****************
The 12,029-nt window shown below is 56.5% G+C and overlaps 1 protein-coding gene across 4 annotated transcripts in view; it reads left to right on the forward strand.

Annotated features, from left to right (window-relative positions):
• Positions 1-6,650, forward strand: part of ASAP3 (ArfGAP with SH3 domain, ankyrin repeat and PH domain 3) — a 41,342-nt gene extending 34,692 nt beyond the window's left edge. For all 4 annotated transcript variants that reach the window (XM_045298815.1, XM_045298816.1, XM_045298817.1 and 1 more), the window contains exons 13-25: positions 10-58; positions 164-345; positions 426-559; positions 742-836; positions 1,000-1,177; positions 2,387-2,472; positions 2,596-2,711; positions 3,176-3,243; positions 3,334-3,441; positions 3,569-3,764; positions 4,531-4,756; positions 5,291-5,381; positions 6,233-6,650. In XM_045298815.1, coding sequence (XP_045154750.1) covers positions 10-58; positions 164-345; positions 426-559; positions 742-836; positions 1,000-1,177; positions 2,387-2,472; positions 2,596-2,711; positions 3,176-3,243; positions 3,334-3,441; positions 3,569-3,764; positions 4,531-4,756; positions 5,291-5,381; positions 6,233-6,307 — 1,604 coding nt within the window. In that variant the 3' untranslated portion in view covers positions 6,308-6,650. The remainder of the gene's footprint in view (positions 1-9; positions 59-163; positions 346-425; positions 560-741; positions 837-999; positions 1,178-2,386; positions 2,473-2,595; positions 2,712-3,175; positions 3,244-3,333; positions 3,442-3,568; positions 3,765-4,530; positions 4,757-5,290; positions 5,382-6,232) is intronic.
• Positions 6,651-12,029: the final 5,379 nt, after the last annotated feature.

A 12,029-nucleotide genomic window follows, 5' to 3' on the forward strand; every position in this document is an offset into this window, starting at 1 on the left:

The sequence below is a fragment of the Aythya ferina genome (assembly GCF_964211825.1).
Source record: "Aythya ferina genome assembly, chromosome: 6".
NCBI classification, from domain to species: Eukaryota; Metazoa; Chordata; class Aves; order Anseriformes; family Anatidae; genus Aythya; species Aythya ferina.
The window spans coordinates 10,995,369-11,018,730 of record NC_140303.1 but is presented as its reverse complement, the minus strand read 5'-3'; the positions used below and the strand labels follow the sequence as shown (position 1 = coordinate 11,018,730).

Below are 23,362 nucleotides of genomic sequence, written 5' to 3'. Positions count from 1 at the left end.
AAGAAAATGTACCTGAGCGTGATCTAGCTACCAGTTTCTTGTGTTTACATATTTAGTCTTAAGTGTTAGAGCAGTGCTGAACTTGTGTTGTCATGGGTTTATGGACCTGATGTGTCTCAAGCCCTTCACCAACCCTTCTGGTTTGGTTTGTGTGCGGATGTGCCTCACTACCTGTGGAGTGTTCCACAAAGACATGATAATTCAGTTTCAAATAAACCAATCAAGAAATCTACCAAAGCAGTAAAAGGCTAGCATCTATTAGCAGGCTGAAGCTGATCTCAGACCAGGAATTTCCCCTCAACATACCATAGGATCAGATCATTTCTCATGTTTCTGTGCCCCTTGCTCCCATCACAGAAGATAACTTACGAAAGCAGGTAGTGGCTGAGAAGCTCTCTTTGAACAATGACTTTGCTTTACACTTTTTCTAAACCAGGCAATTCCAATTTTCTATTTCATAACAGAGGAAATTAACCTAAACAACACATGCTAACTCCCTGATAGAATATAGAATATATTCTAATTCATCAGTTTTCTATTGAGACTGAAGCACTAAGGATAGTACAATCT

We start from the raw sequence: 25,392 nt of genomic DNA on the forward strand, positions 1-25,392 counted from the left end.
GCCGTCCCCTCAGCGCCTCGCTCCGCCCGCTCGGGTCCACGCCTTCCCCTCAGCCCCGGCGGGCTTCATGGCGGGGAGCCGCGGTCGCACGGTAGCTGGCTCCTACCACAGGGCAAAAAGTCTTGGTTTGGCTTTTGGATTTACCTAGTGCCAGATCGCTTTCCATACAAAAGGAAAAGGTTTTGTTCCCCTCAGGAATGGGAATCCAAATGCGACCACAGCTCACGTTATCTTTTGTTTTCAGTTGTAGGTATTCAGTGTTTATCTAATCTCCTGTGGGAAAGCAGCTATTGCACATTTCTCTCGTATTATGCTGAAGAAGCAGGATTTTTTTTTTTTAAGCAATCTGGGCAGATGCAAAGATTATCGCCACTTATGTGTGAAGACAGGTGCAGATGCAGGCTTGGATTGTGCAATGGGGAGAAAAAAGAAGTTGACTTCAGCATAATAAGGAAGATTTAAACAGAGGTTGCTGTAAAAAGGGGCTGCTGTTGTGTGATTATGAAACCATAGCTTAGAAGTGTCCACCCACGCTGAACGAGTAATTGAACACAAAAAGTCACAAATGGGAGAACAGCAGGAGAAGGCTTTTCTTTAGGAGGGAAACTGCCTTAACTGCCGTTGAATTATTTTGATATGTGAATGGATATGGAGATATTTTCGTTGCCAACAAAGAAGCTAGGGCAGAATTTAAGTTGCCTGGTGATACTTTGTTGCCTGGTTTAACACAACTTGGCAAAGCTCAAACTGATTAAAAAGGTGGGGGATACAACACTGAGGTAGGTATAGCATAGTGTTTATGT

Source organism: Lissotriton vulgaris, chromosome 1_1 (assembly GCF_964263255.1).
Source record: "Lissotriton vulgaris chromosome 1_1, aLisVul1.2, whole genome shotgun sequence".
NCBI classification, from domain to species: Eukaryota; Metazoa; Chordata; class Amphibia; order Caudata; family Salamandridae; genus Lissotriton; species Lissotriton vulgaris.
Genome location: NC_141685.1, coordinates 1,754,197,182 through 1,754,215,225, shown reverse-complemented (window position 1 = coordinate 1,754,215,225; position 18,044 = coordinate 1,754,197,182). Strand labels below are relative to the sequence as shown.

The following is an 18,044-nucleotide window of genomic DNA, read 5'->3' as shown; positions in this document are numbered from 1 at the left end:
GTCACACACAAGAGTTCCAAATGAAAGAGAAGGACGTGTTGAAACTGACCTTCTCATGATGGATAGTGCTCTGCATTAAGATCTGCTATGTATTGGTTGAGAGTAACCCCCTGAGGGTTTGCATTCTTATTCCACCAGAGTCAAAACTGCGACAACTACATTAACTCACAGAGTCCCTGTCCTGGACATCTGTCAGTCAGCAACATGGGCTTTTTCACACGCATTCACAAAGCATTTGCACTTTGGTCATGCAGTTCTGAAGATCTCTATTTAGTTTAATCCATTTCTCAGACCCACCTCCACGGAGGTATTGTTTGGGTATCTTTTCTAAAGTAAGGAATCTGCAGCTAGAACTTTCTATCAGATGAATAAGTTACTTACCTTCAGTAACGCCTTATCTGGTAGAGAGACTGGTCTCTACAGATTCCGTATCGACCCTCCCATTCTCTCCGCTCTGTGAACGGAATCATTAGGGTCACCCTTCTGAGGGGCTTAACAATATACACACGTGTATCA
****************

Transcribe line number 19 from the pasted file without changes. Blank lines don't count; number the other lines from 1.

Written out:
GTCACACACAAGAGTTCCAAATGAAAGAGAAGGACGTGTTGAAACTGACCTTCTCATGATGGATAGTGCTCTGCATTAAGATCTGCTATGTATTGGTTGAGAGTAACCCCCTGAGGGTTTGCATTCTTATTCCACCAGAGTCAAAACTGCGACAACTACATTAACTCACAGAGTCCCTGTCCTGGACATCTGTCAGTCAGCAACATGGGCTTTTTCACACGCATTCACAAAGCATTTGCACTTTGGTCATGCAGTTCTGAAGATCTCTATTTAGTTTAATCCATTTCTCAGACCCACCTCCACGGAGGTATTGTTTGGGTATCTTTTCTAAAGTAAGGAATCTGCAGCTAGAACTTTCTATCAGATGAATAAGTTACTTACCTTCAGTAACGCCTTATCTGGTAGAGAGACTGGTCTCTACAGATTCCGTATCGACCCTCCCATTCTCTCCGCTCTGTGAACGGAATCATTAGGGTCACCCTTCTGAGGGGCTTAACAATATACACACGTGTATCA